“The obvious story was that I was unhappy being single. Beneath that, a private fear that I always would be; and worse, an anxiety born from not knowing either way. The simple fact of the unknown was one I could not resist wrestling with. Like hauling a heavy suitcase up the stairs at a station, I imagined it would be easier if there were an endpoint in sight, because when you see the top of the station stairs or the finishing line of a run, it’s easy to dig deep for an extra bit of strength to get there. What I found tiring about looking for a romantic relationship was that there was no way of knowing for certain if there would ever be an end point. I would tell friends, ‘I don’t mind if I don’t meet anyone for another ten years, I just want to know that it will happen one day.'”
Unfortunately, uncertainty is a fact of our existence. We can never know if a meteor will strike Earth, if Europe will erupt in world war, if the stock market will crash or if human civilization will obliterate itself in the next hundred years. We can never know how long we’ll live or when we’ll die; we can never be completely assured that our choices were “right.” Did we make the right decision when we walked away from our tumultuous ten-year marriage? when we quit our office job to study French cooking in Provence? Though this “not knowing” is often torturous, it’s what fundamentally unites as humans. As Lunn so beautifully writes,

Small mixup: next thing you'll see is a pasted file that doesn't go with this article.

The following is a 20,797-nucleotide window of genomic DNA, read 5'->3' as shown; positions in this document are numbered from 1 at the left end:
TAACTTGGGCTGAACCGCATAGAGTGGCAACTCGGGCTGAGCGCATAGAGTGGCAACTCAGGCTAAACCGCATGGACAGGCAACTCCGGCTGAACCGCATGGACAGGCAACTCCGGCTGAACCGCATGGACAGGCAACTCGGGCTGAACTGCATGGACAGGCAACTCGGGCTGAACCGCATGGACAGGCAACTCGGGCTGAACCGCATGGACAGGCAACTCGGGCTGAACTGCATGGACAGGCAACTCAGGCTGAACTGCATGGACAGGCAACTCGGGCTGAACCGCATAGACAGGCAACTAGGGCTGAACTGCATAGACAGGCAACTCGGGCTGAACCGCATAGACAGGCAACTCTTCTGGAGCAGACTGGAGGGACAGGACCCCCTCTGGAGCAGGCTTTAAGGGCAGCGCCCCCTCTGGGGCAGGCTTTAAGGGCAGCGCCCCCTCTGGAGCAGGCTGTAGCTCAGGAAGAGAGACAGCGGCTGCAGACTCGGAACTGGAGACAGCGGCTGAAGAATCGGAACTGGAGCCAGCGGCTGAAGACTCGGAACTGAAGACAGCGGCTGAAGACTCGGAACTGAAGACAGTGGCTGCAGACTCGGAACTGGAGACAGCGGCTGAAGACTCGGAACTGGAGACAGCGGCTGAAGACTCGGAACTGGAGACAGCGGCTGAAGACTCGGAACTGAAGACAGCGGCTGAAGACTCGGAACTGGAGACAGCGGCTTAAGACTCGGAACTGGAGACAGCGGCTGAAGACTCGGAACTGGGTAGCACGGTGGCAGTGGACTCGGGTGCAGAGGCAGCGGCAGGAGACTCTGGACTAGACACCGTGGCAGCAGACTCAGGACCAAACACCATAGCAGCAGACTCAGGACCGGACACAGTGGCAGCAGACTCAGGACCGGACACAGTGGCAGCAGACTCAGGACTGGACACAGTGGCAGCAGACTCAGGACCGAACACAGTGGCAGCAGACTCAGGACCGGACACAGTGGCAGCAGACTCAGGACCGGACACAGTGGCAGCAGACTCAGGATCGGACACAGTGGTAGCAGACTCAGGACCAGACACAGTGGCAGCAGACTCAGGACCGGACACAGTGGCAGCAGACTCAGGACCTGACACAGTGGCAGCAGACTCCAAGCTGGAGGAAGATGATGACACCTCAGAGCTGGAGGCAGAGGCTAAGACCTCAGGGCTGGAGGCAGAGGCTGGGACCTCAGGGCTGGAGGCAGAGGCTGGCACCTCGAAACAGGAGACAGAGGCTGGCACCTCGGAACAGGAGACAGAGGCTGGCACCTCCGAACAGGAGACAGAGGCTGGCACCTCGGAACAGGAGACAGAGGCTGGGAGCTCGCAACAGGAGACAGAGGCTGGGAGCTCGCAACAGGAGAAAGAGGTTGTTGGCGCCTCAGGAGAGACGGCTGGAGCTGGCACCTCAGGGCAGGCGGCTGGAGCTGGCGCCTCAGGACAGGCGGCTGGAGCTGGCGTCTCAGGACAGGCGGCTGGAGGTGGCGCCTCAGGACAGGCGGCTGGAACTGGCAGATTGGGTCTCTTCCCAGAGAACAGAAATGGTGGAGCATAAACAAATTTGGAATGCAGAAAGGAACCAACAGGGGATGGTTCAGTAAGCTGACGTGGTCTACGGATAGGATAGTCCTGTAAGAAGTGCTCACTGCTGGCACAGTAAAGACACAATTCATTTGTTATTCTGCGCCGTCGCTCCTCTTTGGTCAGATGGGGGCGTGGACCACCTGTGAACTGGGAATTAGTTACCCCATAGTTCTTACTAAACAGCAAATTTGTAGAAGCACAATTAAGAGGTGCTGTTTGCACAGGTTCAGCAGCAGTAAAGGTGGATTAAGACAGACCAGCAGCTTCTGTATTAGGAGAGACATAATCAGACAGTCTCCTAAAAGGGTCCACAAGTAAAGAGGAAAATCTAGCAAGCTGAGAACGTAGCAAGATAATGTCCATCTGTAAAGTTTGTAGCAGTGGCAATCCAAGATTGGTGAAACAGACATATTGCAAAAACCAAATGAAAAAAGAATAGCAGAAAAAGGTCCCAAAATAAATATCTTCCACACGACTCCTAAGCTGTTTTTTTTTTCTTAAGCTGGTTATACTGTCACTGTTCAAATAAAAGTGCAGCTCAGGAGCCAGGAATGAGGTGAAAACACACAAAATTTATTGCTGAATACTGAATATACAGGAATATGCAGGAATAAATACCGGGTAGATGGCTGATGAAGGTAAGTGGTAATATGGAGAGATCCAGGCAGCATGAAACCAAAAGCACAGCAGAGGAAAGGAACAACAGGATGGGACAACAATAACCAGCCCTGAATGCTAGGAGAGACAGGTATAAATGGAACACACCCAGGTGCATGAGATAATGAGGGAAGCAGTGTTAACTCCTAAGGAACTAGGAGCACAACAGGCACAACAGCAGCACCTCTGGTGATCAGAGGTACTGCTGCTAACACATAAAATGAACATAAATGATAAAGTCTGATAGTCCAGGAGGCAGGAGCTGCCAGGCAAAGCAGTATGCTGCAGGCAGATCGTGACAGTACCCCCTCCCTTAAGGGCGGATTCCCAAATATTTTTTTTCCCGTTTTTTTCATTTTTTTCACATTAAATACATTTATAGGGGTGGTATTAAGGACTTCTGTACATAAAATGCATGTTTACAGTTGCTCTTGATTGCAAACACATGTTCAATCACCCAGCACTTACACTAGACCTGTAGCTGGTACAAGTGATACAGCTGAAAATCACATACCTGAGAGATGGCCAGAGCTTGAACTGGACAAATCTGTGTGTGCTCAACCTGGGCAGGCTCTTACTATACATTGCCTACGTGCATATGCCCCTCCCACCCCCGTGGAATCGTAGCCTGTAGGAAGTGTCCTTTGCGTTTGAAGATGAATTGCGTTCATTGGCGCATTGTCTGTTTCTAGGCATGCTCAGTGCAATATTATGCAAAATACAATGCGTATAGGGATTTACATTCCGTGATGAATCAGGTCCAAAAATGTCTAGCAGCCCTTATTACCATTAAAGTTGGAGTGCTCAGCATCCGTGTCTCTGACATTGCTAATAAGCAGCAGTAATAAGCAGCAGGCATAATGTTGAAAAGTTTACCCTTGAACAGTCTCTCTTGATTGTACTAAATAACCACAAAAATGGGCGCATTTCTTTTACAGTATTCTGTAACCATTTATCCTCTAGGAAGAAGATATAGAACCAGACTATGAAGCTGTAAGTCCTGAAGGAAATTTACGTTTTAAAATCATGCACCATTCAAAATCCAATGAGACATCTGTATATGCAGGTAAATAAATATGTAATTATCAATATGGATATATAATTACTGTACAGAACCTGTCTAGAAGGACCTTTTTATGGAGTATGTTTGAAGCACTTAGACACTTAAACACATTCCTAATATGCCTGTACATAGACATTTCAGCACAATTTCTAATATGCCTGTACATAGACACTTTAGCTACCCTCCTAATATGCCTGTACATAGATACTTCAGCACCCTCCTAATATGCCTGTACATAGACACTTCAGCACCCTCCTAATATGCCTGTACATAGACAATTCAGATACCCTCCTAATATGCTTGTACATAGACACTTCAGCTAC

“Unless you believe in psychics, all of us will face some measure of this uncertainty— it’s part and parcel of existence. Maybe there is comfort in knowing that, whatever we have or don’t have compared to each other, we share this same vulnerability to randomness.”
The unknown is a terrifying void, a fathomless, frightening darkness. However, it can also shine with potential and possibility. Not knowing when (or if) she’ll ever find a partner, Lunn finds herself suspended between two possible futures: how will her story end? She isn’t sure but she knows the experience of being single will teach her invaluable lessons in resilience and self-reliance: